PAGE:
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Eurovision - political or not?
Eurovision - political or not?
Already before the 2016 Eurovision Song Contest, people were saying that Jamala's song 1944 was political. When the song actually won the contest, more voices have been raised. I'm giving my €0.99 analysis.

In this analysis, I'd like to look at whether the song can be considered political. I will also be looking at the claims of some Russians politicians and media outlets.

What's the lyrics about?

The lyrics of the song describe what it is like to be driven out of your home as your land is being invaded and/or deported. They are words that can be used to describe the situation of civilians in any conflict area.

As such, the only things that give any further context is the chorus in Crimean Tatar language and - to remove any doubts - the title "1944". In addition, the artist herself has stated the context of the song as the deportation of Crimean Tatars in 1944.

The lyrics reflect the refugee's thoughts and emotions. This includes resentment against the intruder and their inhumanity. There is also a suggestion for a different solution: peace and harmony.

Is it political?

Since war is a political decision, one could argue that any song about war and peace is political. However, one could then also argue that any song about love in a form deemed illegal by any of the competing countries in Eurovision is also political.

Indeed, since pretty much every aspect of your life touches some kind of regulation in some country, any song can be defined as political.

Claims by Russian politician

A Russian politician threatened to boycott next year's Eurovision, claiming that this song was direct criticism towards Russia's annexation of the Crimean Peninsula in 2014.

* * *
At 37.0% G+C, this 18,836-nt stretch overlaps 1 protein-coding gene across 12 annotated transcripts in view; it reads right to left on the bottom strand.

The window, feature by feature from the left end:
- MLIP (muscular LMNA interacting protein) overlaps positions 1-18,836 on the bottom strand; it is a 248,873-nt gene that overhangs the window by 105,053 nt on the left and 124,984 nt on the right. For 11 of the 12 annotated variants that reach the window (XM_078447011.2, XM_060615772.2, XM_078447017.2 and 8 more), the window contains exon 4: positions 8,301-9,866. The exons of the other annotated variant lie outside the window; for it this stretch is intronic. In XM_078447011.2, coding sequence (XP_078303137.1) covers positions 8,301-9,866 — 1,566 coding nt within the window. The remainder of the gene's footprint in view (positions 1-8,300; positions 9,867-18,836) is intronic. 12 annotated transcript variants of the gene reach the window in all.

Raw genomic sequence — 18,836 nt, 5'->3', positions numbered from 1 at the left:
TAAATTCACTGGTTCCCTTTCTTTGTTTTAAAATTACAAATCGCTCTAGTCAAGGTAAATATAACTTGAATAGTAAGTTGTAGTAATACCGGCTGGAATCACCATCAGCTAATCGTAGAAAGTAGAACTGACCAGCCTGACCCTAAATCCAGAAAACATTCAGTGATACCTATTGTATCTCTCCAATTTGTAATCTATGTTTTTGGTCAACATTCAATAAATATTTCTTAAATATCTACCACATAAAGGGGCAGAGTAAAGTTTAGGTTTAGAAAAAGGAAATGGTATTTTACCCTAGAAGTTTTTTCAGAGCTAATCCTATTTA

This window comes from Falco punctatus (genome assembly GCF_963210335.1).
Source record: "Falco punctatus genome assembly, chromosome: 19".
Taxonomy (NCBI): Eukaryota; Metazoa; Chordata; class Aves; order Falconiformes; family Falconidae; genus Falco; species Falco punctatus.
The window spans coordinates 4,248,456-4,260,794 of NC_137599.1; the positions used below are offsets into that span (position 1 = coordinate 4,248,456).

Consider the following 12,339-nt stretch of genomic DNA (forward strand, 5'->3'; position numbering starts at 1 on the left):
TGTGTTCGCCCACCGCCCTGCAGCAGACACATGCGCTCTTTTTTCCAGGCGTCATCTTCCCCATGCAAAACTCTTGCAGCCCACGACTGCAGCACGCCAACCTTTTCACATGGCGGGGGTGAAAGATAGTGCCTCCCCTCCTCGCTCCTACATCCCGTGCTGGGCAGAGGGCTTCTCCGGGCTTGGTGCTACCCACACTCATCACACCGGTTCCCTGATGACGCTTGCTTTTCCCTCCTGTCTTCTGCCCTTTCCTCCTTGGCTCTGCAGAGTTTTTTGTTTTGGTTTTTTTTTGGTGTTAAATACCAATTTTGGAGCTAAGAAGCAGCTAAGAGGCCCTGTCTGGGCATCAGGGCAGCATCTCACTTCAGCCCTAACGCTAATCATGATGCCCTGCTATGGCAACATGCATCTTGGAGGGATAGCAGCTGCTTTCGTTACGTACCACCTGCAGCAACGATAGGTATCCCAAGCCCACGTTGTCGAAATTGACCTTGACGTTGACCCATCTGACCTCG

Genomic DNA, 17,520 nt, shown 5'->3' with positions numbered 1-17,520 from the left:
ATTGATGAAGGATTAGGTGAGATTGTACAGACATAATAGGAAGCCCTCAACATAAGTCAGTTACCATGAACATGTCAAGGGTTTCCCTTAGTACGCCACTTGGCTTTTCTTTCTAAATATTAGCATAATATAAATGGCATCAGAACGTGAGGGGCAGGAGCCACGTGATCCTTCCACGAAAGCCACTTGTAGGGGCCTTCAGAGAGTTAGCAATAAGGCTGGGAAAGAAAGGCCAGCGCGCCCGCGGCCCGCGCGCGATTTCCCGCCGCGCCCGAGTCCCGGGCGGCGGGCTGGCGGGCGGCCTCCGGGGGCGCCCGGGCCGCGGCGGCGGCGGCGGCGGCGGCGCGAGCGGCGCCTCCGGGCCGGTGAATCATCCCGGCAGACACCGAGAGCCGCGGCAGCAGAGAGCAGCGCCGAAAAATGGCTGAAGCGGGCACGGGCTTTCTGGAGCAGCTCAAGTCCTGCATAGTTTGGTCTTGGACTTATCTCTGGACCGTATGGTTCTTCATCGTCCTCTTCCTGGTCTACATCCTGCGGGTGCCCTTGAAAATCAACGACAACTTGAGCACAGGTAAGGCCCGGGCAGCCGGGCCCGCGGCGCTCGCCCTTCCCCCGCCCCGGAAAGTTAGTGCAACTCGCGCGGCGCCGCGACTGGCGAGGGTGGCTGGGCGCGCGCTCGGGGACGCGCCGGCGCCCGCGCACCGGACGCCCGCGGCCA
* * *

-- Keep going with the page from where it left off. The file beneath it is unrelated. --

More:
Some media outlets have strengthened this view, based on the artist's admission that while the song is not about the 2014 annexation, it is a kick in that general direction.

And there you have it. The song is not about the 2014 annexation, it is indeed about the 1944 deportations. The artist's view that this is a kick in the direction of the Russian Federation is based on her own view that the Russian Federation and the Sovjet Union are the same.

This view is fairly typical in the west: The union's policy of Russifying non-Russian sovjets left western and occupied territories with a strong impression that there was no difference between the Russian Federation and the Sovjet Union. This, however, is a completely different subject.

So what would be a good response for the Russian Federation?

When former sovjets have requested reparations from the damage imposed upon them by the USSR, the Russian political response has been fairly simple:

Those were the actions of the Sovjet Union, not the Russian Federation. One could even argue that the Russian Federation was also a victim of the Sovjet Union, but there is no longer a Sovjet Union to hold responsible.

Hence, I would expect the following response to the claims that this song is a criticism of the Russian Federation:

"It is a good song that highlights the suffering of civilians under Sovjet rule. We, too, are happy that those times are over, and wish to build a better future for all. Rest assured, we treat all people on our territory well."

Was Europe against Russia in the voting?

Not at all. A look at the voting results shows that even the Russian televoting gave 10 points to Jamala's 1944. It shows that the Russian population agrees in the view that we need new times with less suffering. And in the end - that's what Eurovision is all about in the first place.

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